Top Six Opportunities in Community College Electoral Engagement:

  1. More opportunity for local engagement- family, neighbors
  2. More opportunity for local candidate visits and engagement
  3. More opportunity for year-round engagement and not every four years- voting habit and culture on campus- constant reminders of its importance and relevance to its direct impact.
  4. Engaging those who can’t vote using inclusive practices and opportunities extending and advancing democracy.
  5. Opportunity do stop-in announcements- events, registration, inspiration

The following are reflections from engaged community college professionals on the unique opportunities of community college voter engagement:

“Community colleges tend to serve populations counted as the most underprivileged and under-represented in American politics today. As such, we have amazing potential to reduce the disparities in political voice and participation. We reach young adults during their formative years and have a unique opportunity to provide interventions that would set otherwise apolitical students on a life trajectory toward being engaged in their political system. I cannot think of another institution with this kind of potential to strengthen democracy!”

-Dr. Lisa Lawrason, Delta College, MI

“The 2008 election saw record-breaking turnout for young people in a presidential election, but subsequent elections saw a decline in those numbers. How can we sustain youth political participation from election to election? Getting individuals to the polls, especially youth, is a sign that democratic government works. Voting can also have the goal of social change. After voting, the individual might feel more connected to the political system. This feeling can lead to more involvement, such as contacting officials, participating in rallies, or running for local office. We see all of these goals as interrelated and necessary for a comprehensive program on voting and political participation towards a thriving democracy.  Because of KCC’s student body composition (63% non-white and many of them receiving state and federal financial aid), this is a segment of the population that we seek to empower and engage in the political process so that it can be more reflective of their needs and challenges.”

-Helen-Margaret Nasser, CUNY Kingsborough Community College, NY

“We are the community. We are Democracy’s colleges. The diversity of our campuses and the new Americans in our midst make us the best place to learn and practice democracy.”

-David Mcmahon, Kirkwood Community College, IA

“Community colleges have the greatest opportunity to address the ‘civic opportunity gap’ by working to get all students interested in political engagement. This can happen by creating opportunities to recognize their passions, as well as providing ways for them to make connections in curricular and co-curricular settings with these passions. Once students make the connection between the personal and the political, they will realize the importance of electoral engagement. And, with time, they will use the opportunity to “get involved” as a way to bring about change through activism and advocacy.”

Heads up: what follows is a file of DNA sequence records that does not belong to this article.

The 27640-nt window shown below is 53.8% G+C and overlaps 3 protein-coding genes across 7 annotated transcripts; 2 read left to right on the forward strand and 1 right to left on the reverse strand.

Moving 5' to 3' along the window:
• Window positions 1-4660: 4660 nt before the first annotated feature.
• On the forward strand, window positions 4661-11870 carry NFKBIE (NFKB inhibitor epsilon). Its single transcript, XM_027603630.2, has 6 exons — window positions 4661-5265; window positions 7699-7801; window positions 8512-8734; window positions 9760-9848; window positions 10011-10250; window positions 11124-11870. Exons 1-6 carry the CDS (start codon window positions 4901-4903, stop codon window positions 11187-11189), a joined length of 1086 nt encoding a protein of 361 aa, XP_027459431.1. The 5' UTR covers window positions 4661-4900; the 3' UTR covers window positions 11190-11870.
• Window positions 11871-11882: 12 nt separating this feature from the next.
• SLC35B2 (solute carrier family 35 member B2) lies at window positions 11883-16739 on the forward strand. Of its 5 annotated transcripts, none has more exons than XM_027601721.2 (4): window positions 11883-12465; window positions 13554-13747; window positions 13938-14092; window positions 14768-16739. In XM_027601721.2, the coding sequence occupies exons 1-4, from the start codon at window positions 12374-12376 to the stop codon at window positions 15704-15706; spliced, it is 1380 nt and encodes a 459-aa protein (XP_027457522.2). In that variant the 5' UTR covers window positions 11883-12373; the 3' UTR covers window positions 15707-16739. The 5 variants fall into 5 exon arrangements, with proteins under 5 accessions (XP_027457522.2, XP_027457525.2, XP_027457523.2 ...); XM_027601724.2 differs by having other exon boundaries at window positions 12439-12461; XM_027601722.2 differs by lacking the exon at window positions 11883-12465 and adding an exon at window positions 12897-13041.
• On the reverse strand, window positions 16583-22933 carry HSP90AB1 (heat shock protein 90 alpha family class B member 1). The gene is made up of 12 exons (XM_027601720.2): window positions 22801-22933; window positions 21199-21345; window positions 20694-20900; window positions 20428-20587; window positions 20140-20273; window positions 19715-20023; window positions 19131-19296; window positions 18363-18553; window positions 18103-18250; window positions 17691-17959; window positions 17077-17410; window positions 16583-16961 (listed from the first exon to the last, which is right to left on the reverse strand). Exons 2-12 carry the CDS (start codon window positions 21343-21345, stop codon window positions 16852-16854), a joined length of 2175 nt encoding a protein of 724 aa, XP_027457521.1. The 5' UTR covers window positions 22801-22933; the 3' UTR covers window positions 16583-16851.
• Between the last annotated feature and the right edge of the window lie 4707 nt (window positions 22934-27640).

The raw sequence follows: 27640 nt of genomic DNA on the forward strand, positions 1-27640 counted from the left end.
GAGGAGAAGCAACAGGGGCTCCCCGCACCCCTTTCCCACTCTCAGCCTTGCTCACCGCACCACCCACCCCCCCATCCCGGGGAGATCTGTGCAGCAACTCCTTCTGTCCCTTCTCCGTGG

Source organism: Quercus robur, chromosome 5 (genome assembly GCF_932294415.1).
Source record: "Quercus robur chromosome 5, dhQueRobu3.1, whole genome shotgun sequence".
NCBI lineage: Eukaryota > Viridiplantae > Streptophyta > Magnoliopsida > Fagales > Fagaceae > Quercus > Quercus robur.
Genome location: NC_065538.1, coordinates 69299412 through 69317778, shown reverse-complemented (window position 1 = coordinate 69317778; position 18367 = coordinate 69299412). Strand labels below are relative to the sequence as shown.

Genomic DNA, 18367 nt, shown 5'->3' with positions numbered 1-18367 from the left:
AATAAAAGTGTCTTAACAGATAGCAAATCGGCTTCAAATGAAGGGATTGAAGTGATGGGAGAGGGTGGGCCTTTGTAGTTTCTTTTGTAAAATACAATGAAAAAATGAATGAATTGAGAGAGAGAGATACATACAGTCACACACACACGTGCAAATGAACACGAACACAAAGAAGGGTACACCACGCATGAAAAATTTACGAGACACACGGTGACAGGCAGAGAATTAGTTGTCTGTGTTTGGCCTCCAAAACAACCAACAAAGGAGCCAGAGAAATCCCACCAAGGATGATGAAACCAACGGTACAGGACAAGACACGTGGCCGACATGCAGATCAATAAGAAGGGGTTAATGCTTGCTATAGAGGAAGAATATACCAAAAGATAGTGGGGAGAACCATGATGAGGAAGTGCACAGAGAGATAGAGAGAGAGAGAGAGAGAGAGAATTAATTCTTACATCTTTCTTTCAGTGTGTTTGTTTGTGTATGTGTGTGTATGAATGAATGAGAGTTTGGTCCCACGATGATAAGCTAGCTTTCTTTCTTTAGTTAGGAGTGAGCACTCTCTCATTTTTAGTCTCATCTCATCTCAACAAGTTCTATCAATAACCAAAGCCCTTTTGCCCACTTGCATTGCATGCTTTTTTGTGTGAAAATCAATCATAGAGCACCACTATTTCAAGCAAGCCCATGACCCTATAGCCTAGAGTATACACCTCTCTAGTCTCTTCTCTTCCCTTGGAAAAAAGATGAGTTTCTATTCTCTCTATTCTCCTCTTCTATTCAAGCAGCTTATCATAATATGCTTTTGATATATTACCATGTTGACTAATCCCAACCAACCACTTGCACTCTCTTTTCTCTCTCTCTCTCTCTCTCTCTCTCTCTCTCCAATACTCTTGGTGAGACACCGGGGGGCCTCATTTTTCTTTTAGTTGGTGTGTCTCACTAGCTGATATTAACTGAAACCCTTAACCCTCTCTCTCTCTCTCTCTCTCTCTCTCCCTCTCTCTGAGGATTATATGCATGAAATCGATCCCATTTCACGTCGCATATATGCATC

-Dr. Patty Robinson, College of the Canyons, CA

The SLSV Coalition is a diverse group of local, state, and national organizations dedicated to increasing student voter participation and civic engagement.  As a partner in this coalition, Campus Compact recommends the use of the SLSV Checklist

The SLSV Checklist is an easy, four-step process to integrate democratic engagement into campus culture:

  1. LEAD: Ensure a person is appointed by a respected campus leader to lead your student democratic engagement programs.
  2. ENGAGE: Convene a meeting of relevant administrators from student affairs, academics affairs, and government relations, as well as faculty and student leadership to discuss a campus-wide effort to increase civic learning and democratic participation.
  3. ASSESS: Measure your campus voting rate.
  4. PLAN: Draft and submit a written action plan for increasing your campus-wide democratic engagement that will be evaluated post-election.

Click on the link below for our version of the Checklist adapted for community colleges.

Additional Recommended Tools for Preparation

Recommended tools to aid in preparation for electoral engagement:

Strengthening American Democracy
This improved and expanded guide is designed to help faculty, staff, and students write strong campus action plans to increase nonpartisan civic learning, political engagement, and voter participation among college students. It provides a framework for developing and documenting institutional goals and strategies. It is not meant to be prescriptive and should be adapted to your institutional context.  For the accompanying rubric is designed to help assess campus democratic engagement action plans to identify potential areas for improvement and build on existing strengths.

Votes & Ballots
Democracy Works’ Votes & Ballots! is a game of team-wide strategy that takes the guesswork out of on-campus democratic engagement.  Players are tasked with creating a comprehensive action plan while keeping in mind their institution’s historical voting rates, their resources, and the unique challenges faced by student voters.

Higher Education’s Role in Enacting a Thriving Democracy
AASCU’s ADP, NASPA LEAD Inititiave, and TDC’s Higher Education’s Role in Enacting a Thriving Democracy is collection of essays that reflect the collaborative work and thoughts of participants in three national higher education networks focused on civic learning and democratic engagement.  They worked with colleagues to envision the thriving democracy toward which the work is directed, aligning learning outcomes, pedagogies, and strategies with this vision.